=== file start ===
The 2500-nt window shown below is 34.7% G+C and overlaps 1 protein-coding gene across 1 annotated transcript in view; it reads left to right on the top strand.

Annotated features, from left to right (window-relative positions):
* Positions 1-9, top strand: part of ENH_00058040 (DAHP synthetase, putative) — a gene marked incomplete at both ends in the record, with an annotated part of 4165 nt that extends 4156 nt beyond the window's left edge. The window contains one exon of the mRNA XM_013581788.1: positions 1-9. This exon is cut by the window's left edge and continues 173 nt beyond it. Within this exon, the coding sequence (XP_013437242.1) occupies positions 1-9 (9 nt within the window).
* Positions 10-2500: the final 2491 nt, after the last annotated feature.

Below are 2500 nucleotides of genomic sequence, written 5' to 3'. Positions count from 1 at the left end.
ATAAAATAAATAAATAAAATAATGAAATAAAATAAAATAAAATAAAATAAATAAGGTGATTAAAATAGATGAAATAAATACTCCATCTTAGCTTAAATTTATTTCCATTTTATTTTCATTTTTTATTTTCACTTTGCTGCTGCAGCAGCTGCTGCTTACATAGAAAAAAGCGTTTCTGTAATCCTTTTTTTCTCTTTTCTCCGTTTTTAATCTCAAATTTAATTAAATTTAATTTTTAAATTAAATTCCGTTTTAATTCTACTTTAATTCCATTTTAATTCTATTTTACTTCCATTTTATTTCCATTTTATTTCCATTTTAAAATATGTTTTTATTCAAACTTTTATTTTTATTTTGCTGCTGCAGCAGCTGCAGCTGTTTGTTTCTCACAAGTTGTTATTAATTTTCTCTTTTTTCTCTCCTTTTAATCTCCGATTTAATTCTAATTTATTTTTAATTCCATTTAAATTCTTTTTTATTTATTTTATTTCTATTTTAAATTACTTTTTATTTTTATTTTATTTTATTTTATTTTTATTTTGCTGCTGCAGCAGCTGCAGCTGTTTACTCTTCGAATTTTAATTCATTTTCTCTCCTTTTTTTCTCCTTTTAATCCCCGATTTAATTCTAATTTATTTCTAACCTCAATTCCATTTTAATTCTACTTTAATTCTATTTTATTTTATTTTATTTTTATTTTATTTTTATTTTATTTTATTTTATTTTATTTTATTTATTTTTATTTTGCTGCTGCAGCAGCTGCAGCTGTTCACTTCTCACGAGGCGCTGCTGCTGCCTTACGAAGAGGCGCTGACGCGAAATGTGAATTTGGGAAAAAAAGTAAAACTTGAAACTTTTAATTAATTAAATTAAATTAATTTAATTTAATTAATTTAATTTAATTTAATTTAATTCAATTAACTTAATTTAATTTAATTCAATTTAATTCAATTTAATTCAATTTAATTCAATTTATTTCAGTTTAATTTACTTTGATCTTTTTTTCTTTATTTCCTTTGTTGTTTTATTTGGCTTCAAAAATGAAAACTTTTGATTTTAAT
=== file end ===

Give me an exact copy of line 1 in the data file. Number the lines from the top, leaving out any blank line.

The 2500-nt window shown below is 34.7% G+C and overlaps 1 protein-coding gene across 1 annotated transcript in view; it reads left to right on the top strand.